RootsTech is all about connection. From its earliest days “unconferencing”, informal meetups to discuss aspects of genealogy, happened. The RootsTech team found a way to make it happen virtually. There will be chat rooms for each session. All you will need to do is click Connect on the session you watched to leave your question or comment. Speakers will visit chat rooms to answer questions and discuss the topic for the duration of the conference. You will be able to communicate with other attendees, exhibitors, and cousins, if you are participating in Relatives at RootsTech. These opportunities will disappear after the conference so plan your schedule accordingly.

Registration now requires that you create a FamilySearch account. If you have an account or register for an account, you will have the opportunity to create a playlist, chat with speakers, exhibitors, and other attendees, and participate in Relatives at RootsTech. For the latter opportunity, you must also upload or input your family tree. You are not required to provide a family tree to register for an account. If you’re new to genealogy, you just might not have one.

It is important to note that even if someone at RootsTech does NOT show up on your Relatives at RootsTech list, they might still be your relative. This is an opt-in system that requires a person to have a tree. Also, errors exist and not all parent-child relationships are verified, so your connection is only as accurate as that branch on the FamilySearch FamilyTree.

Regardless, always read the terms of service and other policies. Although you would be limited without an account, you will still be able to view the main stage, the sessions and the Expo Hall.

The RootsTech team began with one goal: to bring joy to all people.

Let me know how RootsTech Connect brings joy to YOU!

Wishing you all the best!

Disclosure of Material Connection: I am designated as an official ambassador and compensated speaker at  RootsTech Connect. Nevertheless, I have been with RootsTech since its inception and with its predecessor for many years as a paid participant. As always, my coverage and opinions are my own and are not affected by my current status. I am disclosing this in accordance with the Federal Trade Commission’s 16 CFR, Part 255: “Guides Concerning the Use of Endorsements and Testimonials in Advertising.”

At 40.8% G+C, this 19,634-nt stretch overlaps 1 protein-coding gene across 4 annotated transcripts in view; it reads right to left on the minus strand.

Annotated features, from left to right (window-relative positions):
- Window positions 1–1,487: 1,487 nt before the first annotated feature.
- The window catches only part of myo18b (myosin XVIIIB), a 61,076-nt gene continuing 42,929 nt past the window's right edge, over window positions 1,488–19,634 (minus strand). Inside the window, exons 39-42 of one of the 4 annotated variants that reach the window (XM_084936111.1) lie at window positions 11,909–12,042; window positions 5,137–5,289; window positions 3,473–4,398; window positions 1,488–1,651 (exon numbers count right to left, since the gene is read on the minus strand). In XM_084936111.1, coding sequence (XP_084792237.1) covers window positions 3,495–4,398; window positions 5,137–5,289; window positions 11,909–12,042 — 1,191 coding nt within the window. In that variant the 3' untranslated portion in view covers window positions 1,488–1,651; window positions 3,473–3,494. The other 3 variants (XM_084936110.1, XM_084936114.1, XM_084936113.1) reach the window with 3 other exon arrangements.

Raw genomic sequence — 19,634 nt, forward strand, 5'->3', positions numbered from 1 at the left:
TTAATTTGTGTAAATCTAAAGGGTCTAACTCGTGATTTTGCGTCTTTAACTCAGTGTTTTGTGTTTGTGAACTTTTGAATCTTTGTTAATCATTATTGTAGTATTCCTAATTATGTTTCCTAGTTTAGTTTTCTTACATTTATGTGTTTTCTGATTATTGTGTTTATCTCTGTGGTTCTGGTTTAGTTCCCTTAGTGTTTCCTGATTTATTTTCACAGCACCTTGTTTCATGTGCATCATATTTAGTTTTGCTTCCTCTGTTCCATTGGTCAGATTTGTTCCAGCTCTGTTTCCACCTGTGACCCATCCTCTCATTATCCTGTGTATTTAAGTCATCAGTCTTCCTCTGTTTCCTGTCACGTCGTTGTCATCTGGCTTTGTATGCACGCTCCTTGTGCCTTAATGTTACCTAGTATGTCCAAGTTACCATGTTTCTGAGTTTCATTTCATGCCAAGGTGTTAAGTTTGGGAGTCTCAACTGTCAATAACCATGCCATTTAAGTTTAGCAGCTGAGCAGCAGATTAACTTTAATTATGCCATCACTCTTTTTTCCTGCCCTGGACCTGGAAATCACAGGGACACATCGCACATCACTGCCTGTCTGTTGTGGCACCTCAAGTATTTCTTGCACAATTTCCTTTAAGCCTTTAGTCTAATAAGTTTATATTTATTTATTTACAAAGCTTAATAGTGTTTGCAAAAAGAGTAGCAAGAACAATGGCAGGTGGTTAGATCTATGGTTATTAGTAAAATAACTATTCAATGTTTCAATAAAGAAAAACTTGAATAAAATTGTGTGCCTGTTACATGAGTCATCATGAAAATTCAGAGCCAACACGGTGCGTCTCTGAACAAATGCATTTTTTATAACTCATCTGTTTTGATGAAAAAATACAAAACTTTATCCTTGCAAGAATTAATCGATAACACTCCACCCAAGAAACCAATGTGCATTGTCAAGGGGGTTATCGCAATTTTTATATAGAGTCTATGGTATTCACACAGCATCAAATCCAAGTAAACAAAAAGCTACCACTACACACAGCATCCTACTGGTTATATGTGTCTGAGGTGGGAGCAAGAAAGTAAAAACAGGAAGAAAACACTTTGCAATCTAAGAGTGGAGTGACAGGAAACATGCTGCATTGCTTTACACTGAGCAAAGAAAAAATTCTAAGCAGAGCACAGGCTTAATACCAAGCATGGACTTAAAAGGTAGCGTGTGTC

© 2021 Lynn Broderick, a.k.a., the Single Leaf. All Rights Reserved.

Who’s Going to Win Your Family History Bowl?

I probably take the analogy of football to genealogy too far, but sometimes you just have to interject the game to break up the monotony. If not football, something else. Say “genealogy” or “family history” and watch eyes roll. Then again, say “football” and you might just witness the same response. 

But, over the years I have found that the best researchers are those who can think outside the box, call audibles, and scramble to avoid being sacked. Their approach is rarely replicated, each bringing their own to the game. Don’t get me wrong. There are standards and skills that make the game what it is, but each researcher has a style of his or her own. Like on the field, a successful player in the field of genealogy and family history is true to themselves, plays by the rules, and has an impeccable work ethic. 

For the first time in NFL history the Tampa Bay Buccaneers will host the Kansas City Chiefs for Super Bowl LV at their own stadium. Talk about home field advantage! With one exception—the world is still in the midst of a pandemic so there will be limited fans in the stadium. Win or lose, tomorrow it’s over, only for 32 teams to get ready for another season this coming Fall and to once again compete to arrive at the Super Bowl—Groundhog Day, NFL style!

This brings me to the 31-32[1] key individuals in your first five generations. Are there any that are the focus of your Family History Bowl? Is there some family history project you’d like to complete in the coming days, months, or year? If there is anything I’ve learned, it’s that a person can become overwhelmed when they take on too much at any given time. Imagine a quarterback attempting to sling a Hail Mary for every. single. play. It would just be too much and the defense would kill them!